Under such conditions, if I could get away with using the base ISO (typically 100 in these days), of course I would use that, but usually it is more like ISO 400 and 800. Anything higher would lead to noticeable noise as well as quality and dynamic range loss. Aperture is more like f4 or 5.6 to gain some depth of field, maybe f8 if I have a large ground so that I need to get everybody within the depth of field. Shutter speed is more like 1/30 sec to get some ambient light contribution while minimizing subject/people motion.
     
  10. pge

    pge

    Thanks for this post Stephen. I found it an interesting read. I just moved from a D700 to a D800 and would have loved to have them together to compare, but circumstances did not allow this. In many ways I think the D700 was a remarkably balanced camera and its used prices seem to suggest that others hold it in high esteem as well. In my part of the world used D700's are priced the same as new D600's.
     
  11. As has been mentioned before, one thing you might consider is testing out your lenses on the D7100 to see which ones
    are sharp on there. I just got mine a few weeks ago and have used it very little, but I could see already from the post-op
    that it's tough on lenses. What may have been very sharp on your D700 might not be so with the sensor on the D7100.
    That said, I don't find a huge difference between my D5100 and the D7100, but it's there, it has that edge, and so the lens
    has to be able to hold up, or they just look the same? worse? IDK, I'll leave that to the pixel peepers.
     
  12. Richard, thats an excellent article. I knew I wasn't going crazy, but I also see it was the same way on my D7000.
    As a follow up I did get Lightroom 4.4 and 5 to read the Nikon Transfer files. I uninstalled Nikon Transfer (the standalone product), installed Nikon View NX2, which also comes with Nikon Transfer2. Then simply launch Nikon Transfer2 directly:
    "C:\Program Files (x86)\Nikon\ViewNX 2\ViewNX 2\Nikon Transfer 2\NktTransfer2.exe"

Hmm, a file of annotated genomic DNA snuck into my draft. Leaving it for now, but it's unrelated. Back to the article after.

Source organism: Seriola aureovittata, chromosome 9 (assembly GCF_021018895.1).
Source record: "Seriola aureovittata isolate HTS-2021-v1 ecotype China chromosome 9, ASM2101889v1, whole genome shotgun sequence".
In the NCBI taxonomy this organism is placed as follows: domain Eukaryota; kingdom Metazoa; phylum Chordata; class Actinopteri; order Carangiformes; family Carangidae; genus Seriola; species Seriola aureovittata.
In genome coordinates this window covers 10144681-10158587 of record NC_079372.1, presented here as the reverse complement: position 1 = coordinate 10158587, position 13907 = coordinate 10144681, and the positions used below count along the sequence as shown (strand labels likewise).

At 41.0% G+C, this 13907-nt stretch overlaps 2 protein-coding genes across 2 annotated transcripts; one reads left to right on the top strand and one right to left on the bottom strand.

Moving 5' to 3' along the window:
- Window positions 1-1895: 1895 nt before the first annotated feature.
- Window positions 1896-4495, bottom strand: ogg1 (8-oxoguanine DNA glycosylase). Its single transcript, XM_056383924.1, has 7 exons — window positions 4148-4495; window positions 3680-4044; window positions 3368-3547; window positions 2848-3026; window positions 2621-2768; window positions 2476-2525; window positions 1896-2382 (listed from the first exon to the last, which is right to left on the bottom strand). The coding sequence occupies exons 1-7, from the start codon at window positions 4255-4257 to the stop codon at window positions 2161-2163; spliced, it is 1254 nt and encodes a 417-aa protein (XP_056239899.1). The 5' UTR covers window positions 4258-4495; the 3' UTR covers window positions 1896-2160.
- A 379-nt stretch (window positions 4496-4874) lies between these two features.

All is working again like I'm used to. I know there are other ways to do this, but I generally don't swap cards in and out, and I like my files to get renamed on import.
    Thanks everyone for the feedback and discussion. Lens testing is next...
     
  13. I don't use the on-camera flash on my D700 very often (well, I do, but only to trigger the external flash), but from Richard's post it sounds as though I owe Stephen an apology. I don't think I can see the manual explaining a difference, though (in the section on the "e" part of the menu), so I'll have to give my D700 a try when I get the chance. Live and learn.

    For what it's worth, the Canon philosophy with this was that (I believe), in program mode, the flash would ensure that the foreground was exposed correctly, and the aperture and shutter speed were set ignoring the background. In other modes, the assumption was that you wanted to set the exposure for something other than what was going to be lit (which you could do just by adjusting the flash power), so an attempt was made to expose the background. I guess I'd assumed that Nikons did roughly the same thing. Honestly, I tend to turn auto-ISO off anyway when I'm doing flash exposures!
     
  14. No apologies necessary. I did however notice one other odd thing, that in P and Full Auto the pop up gets treated differently along with aperture. Look at the ISO and aperture on these two with the exact same everything except rotating from P to A.
    P (w/ popup flash) = 1/60 f8 ISO 6400 w/ pop up flash
    Auto (w/ popup flash) = 1/60 f4.5 ISO 1600
    P (no flash) = 1/30th f4.5 ISO 6400
     
  15. Thank you, Stephen - and thank you for bringing this to my attention. I'd just disabled auto-ISO to avoid being confused by it (and because I kind of guessed that the camera might try to expose for the background), but I've not done enough comparative shooting with the D700 and D800, with flash, to realise this behavioural difference; I'm grateful to know about it. And it's certainly something confusing. (My list of "things to fix in the BIOS" is increasing yet again.)